Behavioral intervention can impact brain function! Does your BCBA, school, or home behavior team use PRT?
Have you heard?
Many of our community partners recently shared the new article on how behavioral intervention for children with autism can impact brain function. But what kind of behavioral intervention was actually studied? This was NOT 20-40 hours of discrete trial therapy per week. No, the children benefiting from behavior intervention received 8-10 hours weekly PRT, or Pivotal Response Treatment. Does your BCBA, school, or home behavior team use PRT?
What is PRT? PRT stands for “Pivotal Response Treatment” or “Pivotal Response Therapy”.
PRT is making news again because of growing evidence that while effecting change in the lives of children, it may also correspond to changes in their brains. But it’s not a new treatment and has been used for decades to support learners with autism. PRT uses the child’s own interests as motivation for learning more. Using PRT, students can learn how to learn from their environments and find social interaction more meaningful. PRT involves using naturalistic, family-friendly, strategies to strengthen skills that are “pivotal” for the child’s development. For example, a therapist or parent may strengthen skills that are critically important in many contexts, such as responding to multiple cues, initiating activities, and making social initiations. Outcomes of targeting pivotal skills include widespread improvement in additional areas of development, including social interaction, communication, and behavior. Ultimately, PRT is a well-studied component of behavior analytic treatment that can be used in natural settings and implemented by family members, and therapists can easily assist families to integrate PRT into their daily activities.
Learn more about PRT
An earlier version of PRT was known as the “Natural Language Paradigm”. Developers of PRT, Dr. Robert L. Koegel and Dr. Lynn Kern Koegel, have consistently produced research showing the effectiveness of strengthening pivotal responses important to social interaction and motivation. To find out more, please see their website (http://www.koegelautism.com/) for information, articles, resources, books, materials, and educational opportunities.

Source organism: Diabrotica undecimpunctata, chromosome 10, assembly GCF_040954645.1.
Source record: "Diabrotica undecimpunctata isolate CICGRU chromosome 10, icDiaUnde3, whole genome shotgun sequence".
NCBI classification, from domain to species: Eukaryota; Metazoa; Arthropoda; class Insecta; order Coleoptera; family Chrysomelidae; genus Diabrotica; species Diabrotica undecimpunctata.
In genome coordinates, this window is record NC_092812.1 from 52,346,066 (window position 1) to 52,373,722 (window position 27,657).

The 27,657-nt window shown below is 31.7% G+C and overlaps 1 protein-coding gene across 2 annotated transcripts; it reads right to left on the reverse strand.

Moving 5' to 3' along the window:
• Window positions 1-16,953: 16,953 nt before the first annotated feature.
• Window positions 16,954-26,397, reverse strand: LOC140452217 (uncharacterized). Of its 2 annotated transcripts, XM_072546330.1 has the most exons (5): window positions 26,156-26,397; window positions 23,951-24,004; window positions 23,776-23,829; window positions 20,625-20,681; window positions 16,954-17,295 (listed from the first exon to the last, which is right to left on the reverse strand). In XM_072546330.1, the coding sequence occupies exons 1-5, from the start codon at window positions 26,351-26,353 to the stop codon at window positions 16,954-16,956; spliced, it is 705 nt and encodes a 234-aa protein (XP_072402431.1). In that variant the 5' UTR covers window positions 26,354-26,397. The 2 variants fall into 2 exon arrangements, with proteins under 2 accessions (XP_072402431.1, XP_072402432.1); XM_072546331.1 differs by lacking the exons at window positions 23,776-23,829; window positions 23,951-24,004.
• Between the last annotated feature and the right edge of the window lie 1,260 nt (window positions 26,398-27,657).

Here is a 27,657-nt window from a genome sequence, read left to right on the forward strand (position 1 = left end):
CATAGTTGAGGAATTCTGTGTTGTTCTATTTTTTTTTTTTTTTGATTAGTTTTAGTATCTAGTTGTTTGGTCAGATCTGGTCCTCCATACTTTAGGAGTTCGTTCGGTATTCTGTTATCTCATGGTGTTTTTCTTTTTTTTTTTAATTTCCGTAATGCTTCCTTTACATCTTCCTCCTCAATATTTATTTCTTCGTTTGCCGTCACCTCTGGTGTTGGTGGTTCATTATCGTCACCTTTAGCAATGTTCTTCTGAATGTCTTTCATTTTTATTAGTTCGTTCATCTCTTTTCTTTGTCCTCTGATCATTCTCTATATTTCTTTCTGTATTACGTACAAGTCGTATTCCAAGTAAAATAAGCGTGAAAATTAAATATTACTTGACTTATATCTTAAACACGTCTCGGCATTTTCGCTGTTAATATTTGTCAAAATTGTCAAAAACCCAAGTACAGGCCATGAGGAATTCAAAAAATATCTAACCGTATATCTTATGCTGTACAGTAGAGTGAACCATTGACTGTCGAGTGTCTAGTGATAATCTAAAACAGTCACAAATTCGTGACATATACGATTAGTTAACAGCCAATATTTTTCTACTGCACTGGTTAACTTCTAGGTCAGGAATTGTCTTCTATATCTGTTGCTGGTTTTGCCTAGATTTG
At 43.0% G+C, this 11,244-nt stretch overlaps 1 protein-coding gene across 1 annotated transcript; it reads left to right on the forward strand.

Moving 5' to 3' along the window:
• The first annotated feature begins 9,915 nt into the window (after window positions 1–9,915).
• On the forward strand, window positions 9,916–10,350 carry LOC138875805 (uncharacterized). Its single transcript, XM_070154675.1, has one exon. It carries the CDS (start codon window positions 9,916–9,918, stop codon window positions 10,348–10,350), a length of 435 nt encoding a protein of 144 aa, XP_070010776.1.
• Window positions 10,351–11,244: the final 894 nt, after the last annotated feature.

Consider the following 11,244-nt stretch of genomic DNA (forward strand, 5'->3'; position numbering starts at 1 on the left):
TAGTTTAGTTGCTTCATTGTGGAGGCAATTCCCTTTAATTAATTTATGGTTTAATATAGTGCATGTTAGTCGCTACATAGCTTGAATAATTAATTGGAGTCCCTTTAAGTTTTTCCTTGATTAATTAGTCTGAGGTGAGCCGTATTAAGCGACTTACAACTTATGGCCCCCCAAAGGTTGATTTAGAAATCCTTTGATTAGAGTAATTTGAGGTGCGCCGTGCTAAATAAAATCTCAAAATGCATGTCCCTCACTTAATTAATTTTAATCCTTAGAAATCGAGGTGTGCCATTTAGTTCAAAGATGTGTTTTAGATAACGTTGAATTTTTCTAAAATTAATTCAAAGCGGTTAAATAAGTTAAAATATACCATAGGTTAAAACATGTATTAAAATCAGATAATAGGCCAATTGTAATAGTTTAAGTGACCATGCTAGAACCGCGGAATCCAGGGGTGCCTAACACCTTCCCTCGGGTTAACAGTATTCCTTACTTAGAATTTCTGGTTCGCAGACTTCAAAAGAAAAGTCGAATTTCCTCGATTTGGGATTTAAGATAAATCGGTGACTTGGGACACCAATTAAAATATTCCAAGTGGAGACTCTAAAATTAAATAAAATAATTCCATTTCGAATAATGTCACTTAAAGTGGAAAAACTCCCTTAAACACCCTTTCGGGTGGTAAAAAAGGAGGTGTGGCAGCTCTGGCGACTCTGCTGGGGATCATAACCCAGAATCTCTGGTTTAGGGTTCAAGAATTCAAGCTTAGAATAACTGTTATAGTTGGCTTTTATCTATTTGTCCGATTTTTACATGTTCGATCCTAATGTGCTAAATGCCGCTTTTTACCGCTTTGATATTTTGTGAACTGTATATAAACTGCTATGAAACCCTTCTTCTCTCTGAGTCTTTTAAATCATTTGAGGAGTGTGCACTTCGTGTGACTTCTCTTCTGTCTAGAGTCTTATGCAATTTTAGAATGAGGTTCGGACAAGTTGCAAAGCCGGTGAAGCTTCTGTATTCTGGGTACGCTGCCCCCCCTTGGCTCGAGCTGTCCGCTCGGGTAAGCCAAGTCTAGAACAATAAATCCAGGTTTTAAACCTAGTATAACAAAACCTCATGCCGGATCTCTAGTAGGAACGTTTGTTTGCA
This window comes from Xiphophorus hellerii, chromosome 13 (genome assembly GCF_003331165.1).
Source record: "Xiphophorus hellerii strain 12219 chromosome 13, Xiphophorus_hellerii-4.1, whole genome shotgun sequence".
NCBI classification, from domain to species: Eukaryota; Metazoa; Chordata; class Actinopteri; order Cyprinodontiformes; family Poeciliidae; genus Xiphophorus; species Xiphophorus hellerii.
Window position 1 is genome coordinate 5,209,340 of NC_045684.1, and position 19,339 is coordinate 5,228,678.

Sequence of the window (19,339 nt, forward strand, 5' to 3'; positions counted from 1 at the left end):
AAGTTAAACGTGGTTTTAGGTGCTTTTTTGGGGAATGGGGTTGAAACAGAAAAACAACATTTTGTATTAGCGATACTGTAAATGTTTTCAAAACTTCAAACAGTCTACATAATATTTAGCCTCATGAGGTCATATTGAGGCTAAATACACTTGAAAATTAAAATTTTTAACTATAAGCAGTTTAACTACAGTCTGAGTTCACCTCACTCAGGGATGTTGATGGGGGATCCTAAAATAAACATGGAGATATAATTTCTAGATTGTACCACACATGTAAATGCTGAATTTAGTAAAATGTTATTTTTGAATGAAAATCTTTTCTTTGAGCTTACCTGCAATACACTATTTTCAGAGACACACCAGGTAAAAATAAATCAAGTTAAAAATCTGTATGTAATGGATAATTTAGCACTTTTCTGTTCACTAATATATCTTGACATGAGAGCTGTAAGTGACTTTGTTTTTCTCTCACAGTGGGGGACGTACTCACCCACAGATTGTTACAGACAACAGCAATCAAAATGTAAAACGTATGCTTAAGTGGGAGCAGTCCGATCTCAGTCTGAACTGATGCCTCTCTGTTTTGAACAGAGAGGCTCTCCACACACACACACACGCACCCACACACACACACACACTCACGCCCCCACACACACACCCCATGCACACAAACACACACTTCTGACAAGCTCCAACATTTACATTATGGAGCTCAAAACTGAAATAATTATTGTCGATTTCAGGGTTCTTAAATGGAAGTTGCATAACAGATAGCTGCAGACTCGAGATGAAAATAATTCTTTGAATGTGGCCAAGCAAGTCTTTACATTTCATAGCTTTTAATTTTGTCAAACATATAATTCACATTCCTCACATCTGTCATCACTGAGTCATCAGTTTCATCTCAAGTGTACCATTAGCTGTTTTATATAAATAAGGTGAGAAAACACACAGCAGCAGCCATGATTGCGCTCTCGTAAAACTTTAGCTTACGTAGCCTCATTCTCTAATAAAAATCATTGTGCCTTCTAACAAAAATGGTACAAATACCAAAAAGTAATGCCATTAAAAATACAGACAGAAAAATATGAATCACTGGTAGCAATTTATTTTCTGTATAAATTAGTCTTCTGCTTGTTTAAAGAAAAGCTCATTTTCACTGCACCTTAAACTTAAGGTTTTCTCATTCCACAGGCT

So how are the brains of children with autism changed by PRT? And does PRT take years to show effectiveness?
Avery C. Voos, one of the lead authors involved in the study, stated: “The cool thing that we found was that these kids showed increased activation in regions of the brain utilized by typically developing kids.” This is consistent with reports of parents of children involved in PRT, who often notice improvements right away as they learn to incorporate the strategies in their daily lives. Corresponding changes in children’s brains likely occur that support the lasting changes in their behavior, but only recently has research directly supported this notion. Voos noted that “[a]fter four months of treatment, they’re starting to use brain regions that typically developing kids are using to process social stimuli.” The study collected information before and after children received 8 to 10 hours per week of pivotal response treatment. Although the study had many limitations, it contributes to a growing body of pioneering research exploring how and why behavioral intervention can have long term beneficial impact. To us at Cusp Emergence, one of the best reasons to use PRT is its social validity and acceptability to the parents and children with whom we’ve consulted.
Family members are easily trained in the paradigm by trained professionals or a combination of using manuals and coaching. Workshops in this technique are offered worldwide, but your local behavior analyst is often familiar with these techniques. Know a school, behavior analyst, team or family who could benefit from additional training or consulting to develop their PRT skills or apply them for a particular learner?